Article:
Note to readers: This brief post covers only one key aspect of this important case. There are other ramifications for contractual relationships that could impact you. Check with us for more details if you have an interest, or any concerns.
In the recent court case of California Bank & Trust v. Del Ponti, the court set an important precedent that applies to disputes on commercial loans between property developers and lenders. In effect, a commercial lender cannot enforce waivers in guarantee agreements which are unlawful or otherwise contravene public policy. Guarantor waivers are limited to certain legal and statutory defenses specifically set forth in the agreements, but not equitable defenses.
In Del Ponti, the developers, Five Corners, obtained a construction loan from California Bank & Trust to build a 70-unit townhome project with guaranties from DelPonti and Wood, the principals of Five Corners. Near the end of Phase 1 of construction, the Bank stopped releasing approved payments. This brought the project to a halt with no units sold which forced Five Corners to default on the loan.
The Bank reached a workout agreement with Five Corners which required the project contractor to complete Phase I so the units could be sold at auction, however the Bank proceeded with foreclosure and a Trustee’s sale of the units, and thereafter sued Five Corners and the guarantors under various theories for the deficiency. The Court entered judgment in favor of Five Corners, and found that the Guarantors were exonerated due to the Bank’s breach of contract due to its failure to honor approved payment applications.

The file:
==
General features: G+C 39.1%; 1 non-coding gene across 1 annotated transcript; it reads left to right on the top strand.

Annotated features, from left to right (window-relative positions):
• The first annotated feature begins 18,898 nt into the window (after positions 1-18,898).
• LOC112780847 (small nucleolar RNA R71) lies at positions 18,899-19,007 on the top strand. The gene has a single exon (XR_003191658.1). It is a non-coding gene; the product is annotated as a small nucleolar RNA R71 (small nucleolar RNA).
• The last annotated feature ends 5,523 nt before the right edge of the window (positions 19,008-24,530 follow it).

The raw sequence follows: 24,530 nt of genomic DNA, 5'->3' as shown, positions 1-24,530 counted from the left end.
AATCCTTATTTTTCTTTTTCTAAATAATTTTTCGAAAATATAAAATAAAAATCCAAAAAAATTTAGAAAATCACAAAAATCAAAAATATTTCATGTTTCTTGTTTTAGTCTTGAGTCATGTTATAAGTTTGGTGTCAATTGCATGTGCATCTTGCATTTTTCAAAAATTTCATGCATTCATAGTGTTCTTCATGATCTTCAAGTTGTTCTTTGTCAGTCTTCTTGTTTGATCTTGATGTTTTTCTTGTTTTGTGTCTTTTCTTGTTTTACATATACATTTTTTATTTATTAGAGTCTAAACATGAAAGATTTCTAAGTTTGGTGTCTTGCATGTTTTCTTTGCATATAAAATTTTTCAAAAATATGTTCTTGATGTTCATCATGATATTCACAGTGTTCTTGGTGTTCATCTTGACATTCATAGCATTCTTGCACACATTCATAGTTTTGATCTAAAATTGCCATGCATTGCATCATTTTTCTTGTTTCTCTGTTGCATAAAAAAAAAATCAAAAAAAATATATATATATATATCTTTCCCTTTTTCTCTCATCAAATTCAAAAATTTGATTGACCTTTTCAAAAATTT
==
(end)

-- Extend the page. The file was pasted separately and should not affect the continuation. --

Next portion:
The Bank appealed the judgments, arguing that the judgment was in error because the Guarantors waived all their defenses under their guarantee agreements.
Guarantor Waivers Which Are Unlawful Or Contravene Public Policy Are Unenforceable
The Court considered Civil Code section 2856, which provides that any guarantor or other surety, including a guarantor of a note secured by real estate, may waive rights and defenses that would otherwise be available to the guarantor, and reviewed the various provisions that a guarantor may validly waive including Sections 2845 and 2849.
In this case, however, the Court was unwilling to extend Section 2856 to the Guarantors’ pre-default waiver of the Bank’s own misconduct. The Court held that a guarantor cannot be held liable where a contract is unlawful or contravenes public policy, and applied a rule of strict construction to limit guarantor waivers to those legal and statutory defenses particularly set forth in the guarantee agreements, and do not constitute a waiver of all equitable defenses. Thus, the Court emphasized that a waiver of statutory defenses is not deemed to be a waiver of all defenses, especially equitable defenses such as unclean hands, whereby enforcing the guaranty would allow a lender to profit from its own fraudulent misconduct.
At PLP, we are experienced commercial loan and lending attorneys with the practical legal skills and knowledge to assert our clients’ interests or defend them in breach of contract actions, and have the expertise to navigate this complex area of business litigation.
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